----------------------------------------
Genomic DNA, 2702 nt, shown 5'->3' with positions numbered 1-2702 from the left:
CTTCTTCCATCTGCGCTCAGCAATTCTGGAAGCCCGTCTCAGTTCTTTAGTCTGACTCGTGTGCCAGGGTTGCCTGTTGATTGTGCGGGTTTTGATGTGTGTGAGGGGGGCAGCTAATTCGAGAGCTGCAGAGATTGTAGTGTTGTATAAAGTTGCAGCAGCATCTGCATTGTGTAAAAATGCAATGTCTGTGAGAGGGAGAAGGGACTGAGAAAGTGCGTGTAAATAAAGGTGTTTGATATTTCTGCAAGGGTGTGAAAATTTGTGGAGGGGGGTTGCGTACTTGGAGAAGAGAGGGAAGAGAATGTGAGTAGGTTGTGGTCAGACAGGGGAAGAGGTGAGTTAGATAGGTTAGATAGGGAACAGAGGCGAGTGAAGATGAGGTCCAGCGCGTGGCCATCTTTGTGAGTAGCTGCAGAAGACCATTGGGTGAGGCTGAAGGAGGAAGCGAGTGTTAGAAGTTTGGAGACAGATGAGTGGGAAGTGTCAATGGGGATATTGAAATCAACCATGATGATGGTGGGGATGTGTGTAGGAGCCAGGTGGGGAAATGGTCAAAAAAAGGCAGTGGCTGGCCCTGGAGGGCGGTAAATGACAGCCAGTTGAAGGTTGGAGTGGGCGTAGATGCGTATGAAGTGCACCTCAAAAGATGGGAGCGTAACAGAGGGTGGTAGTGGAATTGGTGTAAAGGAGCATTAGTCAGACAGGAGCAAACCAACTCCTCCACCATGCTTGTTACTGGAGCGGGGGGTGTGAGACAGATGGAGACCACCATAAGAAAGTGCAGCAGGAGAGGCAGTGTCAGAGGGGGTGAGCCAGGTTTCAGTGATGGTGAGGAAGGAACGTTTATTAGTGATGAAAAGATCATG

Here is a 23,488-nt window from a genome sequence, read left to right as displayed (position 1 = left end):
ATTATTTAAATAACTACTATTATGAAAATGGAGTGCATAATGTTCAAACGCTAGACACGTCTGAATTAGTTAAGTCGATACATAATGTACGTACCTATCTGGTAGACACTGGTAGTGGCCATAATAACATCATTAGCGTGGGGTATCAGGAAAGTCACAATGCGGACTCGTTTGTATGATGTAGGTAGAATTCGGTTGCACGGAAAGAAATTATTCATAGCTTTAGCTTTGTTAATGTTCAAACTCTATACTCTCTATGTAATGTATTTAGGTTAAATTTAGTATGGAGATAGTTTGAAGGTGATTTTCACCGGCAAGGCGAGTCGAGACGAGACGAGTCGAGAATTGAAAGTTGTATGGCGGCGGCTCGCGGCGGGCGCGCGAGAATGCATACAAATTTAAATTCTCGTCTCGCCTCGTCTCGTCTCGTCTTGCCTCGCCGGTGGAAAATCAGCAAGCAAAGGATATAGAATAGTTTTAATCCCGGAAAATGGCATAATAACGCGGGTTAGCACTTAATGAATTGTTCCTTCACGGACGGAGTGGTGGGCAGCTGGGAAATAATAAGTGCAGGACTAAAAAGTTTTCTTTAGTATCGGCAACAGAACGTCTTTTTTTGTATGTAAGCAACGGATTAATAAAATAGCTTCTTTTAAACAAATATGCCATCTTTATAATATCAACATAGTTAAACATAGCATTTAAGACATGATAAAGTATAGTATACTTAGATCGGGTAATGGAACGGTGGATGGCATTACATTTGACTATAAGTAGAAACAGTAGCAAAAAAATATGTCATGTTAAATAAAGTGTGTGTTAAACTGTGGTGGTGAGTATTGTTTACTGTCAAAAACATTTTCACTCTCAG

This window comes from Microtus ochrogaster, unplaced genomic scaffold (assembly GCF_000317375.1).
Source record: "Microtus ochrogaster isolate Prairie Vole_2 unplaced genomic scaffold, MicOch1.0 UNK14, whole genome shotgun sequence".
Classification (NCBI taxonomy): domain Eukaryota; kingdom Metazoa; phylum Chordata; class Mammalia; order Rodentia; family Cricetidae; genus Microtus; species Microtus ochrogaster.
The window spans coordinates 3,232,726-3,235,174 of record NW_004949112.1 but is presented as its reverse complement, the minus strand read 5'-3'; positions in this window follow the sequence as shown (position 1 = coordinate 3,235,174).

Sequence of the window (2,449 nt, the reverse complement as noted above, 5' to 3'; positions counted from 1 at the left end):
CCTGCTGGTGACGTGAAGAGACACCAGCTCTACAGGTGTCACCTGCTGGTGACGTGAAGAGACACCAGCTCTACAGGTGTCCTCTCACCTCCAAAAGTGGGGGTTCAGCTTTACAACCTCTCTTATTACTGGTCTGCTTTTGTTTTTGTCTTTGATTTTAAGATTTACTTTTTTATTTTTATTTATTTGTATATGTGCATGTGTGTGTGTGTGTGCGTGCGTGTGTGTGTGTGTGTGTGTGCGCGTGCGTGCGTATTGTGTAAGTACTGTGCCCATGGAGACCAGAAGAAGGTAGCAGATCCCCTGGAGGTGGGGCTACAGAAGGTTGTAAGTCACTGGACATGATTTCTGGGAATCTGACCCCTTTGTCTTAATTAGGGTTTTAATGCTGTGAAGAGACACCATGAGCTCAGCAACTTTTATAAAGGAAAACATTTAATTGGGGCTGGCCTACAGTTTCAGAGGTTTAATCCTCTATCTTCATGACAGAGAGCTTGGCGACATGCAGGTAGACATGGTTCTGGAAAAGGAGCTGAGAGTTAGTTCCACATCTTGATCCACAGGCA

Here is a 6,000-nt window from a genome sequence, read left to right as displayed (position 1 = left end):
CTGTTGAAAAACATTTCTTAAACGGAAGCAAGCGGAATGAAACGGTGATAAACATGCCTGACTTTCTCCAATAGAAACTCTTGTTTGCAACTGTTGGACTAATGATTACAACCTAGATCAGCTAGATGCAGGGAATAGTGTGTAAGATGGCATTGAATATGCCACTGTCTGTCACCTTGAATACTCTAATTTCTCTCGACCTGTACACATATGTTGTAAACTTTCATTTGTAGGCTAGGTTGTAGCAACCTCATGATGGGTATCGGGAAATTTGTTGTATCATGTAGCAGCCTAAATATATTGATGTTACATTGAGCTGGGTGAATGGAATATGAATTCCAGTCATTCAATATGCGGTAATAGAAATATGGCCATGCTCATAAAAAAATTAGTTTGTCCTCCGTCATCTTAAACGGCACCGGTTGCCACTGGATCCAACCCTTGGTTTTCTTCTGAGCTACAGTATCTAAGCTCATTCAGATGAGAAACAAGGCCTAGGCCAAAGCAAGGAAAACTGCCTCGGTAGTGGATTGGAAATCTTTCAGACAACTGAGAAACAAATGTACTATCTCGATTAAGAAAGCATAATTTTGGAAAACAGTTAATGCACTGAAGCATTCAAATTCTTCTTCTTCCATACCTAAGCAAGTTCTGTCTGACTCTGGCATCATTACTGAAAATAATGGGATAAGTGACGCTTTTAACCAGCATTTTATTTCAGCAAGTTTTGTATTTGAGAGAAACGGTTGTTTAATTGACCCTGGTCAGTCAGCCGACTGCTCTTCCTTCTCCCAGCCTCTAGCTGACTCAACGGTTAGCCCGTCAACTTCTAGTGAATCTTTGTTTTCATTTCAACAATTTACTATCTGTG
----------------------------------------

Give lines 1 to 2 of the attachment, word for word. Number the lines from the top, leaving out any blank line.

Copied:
Genomic DNA, 2702 nt, shown 5'->3' with positions numbered 1-2702 from the left:
CTTCTTCCATCTGCGCTCAGCAATTCTGGAAGCCCGTCTCAGTTCTTTAGTCTGACTCGTGTGCCAGGGTTGCCTGTTGATTGTGCGGGTTTTGATGTGTGTGAGGGGGGCAGCTAATTCGAGAGCTGCAGAGATTGTAGTGTTGTATAAAGTTGCAGCAGCATCTGCATTGTGTAAAAATGCAATGTCTGTGAGAGGGAGAAGGGACTGAGAAAGTGCGTGTAAATAAAGGTGTTTGATATTTCTGCAAGGGTGTGAAAATTTGTGGAGGGGGGTTGCGTACTTGGAGAAGAGAGGGAAGAGAATGTGAGTAGGTTGTGGTCAGACAGGGGAAGAGGTGAGTTAGATAGGTTAGATAGGGAACAGAGGCGAGTGAAGATGAGGTCCAGCGCGTGGCCATCTTTGTGAGTAGCTGCAGAAGACCATTGGGTGAGGCTGAAGGAGGAAGCGAGTGTTAGAAGTTTGGAGACAGATGAGTGGGAAGTGTCAATGGGGATATTGAAATCAACCATGATGATGGTGGGGATGTGTGTAGGAGCCAGGTGGGGAAATGGTCAAAAAAAGGCAGTGGCTGGCCCTGGAGGGCGGTAAATGACAGCCAGTTGAAGGTTGGAGTGGGCGTAGATGCGTATGAAGTGCACCTCAAAAGATGGGAGCGTAACAGAGGGTGGTAGTGGAATTGGTGTAAAGGAGCATTAGTCAGACAGGAGCAAACCAACTCCTCCACCATGCTTGTTACTGGAGCGGGGGGTGTGAGACAGATGGAGACCACCATAAGAAAGTGCAGCAGGAGAGGCAGTGTCAGAGGGGGTGAGCCAGGTTTCAGTGATGGTGAGGAAGGAACGTTTATTAGTGATGAAAAGATCATG